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The Aum Shinrikyo Executions: Why Now?

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With the execution of Aum Shinrikyo leader and six of his followers, Japan looks to leave behind an era of tragedy. 
On July 6, 2018, Japanese authorities executed seven members of the religious movement Aum Shinrikyo (Aum true religion, or supreme truth), which carried out the 1995 Tokyo subway sarin attack and a series of other atrocities. None of the seven of the executed men were directly involved in releasing the gas on that tragic day; four of those who did remain under a death sentence, and their executions may be imminent.
The seven executed were involved in planning and organizing the various crimes committed by Aum. Asahara Shoko (born Matsumoto Chizuo), was the founder and leader of the movement, having developed the doctrinal system instrumental to Aum’s violence and its concept of a final cosmic war of good (Aum) against evil (the corrupt material world and everyone — from the Japanese government to the general public — who lived in it). Asahara is believed to have given …

Iran: Responsibility of carrying out judicial blinding placed on 11-year-old victim

"Fatemeh, 11, once again a victim due to the inhumane Iranian Sharia law."
"Fatemeh, 11, once again a victim due to the inhumane Iranian Sharia law."
A young girl blinded at the age of four chooses to approve the implementation of her attacker's retribution sentence.

Iran Human Rights (NOV 24 2016): Fatemeh, an 11-year-old girl who was blinded at the age of four by her uncle, is once again a victim due to the inhumane Iranian law of Qisas (retribution).

The blinding retribution sentence for a man who had blinded Fatemeh on July 8, 2009 was reportedly carried out two weeks ago in a prison in the Tehran area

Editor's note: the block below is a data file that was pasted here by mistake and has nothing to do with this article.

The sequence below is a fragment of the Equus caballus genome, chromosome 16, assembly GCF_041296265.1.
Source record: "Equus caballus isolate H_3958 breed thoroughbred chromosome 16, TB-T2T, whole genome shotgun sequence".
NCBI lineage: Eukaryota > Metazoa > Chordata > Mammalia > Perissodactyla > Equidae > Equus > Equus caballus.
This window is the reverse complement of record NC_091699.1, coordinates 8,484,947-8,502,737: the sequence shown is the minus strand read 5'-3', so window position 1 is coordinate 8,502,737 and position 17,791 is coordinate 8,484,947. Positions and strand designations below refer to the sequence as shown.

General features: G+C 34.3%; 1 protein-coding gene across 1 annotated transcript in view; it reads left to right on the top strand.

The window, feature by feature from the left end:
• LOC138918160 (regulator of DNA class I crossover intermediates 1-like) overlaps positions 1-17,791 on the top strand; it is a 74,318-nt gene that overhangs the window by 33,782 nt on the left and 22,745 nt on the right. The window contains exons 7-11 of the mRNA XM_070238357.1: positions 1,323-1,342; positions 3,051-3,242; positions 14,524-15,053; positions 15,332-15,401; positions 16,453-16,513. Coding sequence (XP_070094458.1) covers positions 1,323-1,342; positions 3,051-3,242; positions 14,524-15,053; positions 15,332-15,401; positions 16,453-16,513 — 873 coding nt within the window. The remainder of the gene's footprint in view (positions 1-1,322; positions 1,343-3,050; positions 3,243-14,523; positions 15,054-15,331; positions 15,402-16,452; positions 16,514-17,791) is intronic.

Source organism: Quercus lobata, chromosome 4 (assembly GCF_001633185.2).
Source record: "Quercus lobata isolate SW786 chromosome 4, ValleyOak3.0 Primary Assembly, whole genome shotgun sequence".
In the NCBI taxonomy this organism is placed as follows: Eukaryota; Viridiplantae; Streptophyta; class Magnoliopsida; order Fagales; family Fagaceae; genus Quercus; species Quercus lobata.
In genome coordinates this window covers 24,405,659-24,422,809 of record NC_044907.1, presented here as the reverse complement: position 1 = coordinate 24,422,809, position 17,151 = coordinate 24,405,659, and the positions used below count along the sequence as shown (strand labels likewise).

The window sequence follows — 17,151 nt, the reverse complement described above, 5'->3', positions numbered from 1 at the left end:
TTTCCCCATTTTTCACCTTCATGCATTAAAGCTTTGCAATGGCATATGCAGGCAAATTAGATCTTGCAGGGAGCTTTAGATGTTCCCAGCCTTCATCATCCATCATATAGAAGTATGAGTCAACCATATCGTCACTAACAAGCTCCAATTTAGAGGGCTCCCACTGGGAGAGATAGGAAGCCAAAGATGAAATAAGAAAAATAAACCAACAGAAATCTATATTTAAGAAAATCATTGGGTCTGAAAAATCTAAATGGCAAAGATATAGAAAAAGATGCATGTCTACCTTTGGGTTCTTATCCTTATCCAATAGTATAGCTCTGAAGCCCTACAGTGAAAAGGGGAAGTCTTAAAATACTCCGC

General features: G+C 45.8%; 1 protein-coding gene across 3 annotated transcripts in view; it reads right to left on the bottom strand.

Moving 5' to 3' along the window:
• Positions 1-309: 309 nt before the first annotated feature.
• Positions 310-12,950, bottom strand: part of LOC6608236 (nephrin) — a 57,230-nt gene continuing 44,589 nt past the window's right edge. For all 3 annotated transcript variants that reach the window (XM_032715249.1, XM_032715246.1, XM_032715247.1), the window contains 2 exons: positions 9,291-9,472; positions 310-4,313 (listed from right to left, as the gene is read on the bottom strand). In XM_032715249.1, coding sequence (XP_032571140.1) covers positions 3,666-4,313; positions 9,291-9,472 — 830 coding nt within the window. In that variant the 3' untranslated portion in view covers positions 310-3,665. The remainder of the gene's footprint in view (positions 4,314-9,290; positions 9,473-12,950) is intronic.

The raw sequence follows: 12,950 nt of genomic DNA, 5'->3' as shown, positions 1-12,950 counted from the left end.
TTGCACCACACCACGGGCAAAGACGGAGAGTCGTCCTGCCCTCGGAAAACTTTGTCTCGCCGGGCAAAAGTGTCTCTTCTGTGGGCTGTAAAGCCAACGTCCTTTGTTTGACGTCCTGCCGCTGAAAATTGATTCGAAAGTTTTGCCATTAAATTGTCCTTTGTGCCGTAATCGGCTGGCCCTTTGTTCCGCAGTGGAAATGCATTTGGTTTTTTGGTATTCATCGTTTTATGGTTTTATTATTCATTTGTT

In accordance with Iran's Islamic Penal Code, the age of maturity for females is 9 and for males is 15. As a result, the responsibility of the retribution sentence was placed on the shoulders of Fatemeh.

"I didn't know what to do, but when I was reminded of the moment that I was blinded with acid, I decided to implement the sentence, so I may send the message that the punishment of such a bitter action is retribution, and that nobody can get away after ruining someone else's life," said Fatemeh in an interview with Iranian state-run media.

At the age of four, Fatemeh was a victim of violence and brutality against children. 

With the implementation of the retribution sentence, Fatemeh is a victim again. She will have to live knowing that she is responsible for the blinding of a human being.

The retribution sentence requires the victim or the family of the victim to decide whether to forgive or approve the implementation of the sentence. When the victim or their family chooses to forgive, the offender is typically released shortly after, and justice is not served. 

If the victim or family approve the implementation of the sentence, they could experience mental health problems and thus become victims again.

"The retribution law, or Qisas, promotes violence and places the responsibility of the death penalty or other inhumane punishments, such as blinding, on ordinary citizens, including children. It is time that this inhumane law is abolished, and we call on the international community to help make this possible," says Mahmood Amiry-Moghaddam, spokesperson for Iran Human Rights.

Source: Iran Human Rights, November 24, 2016

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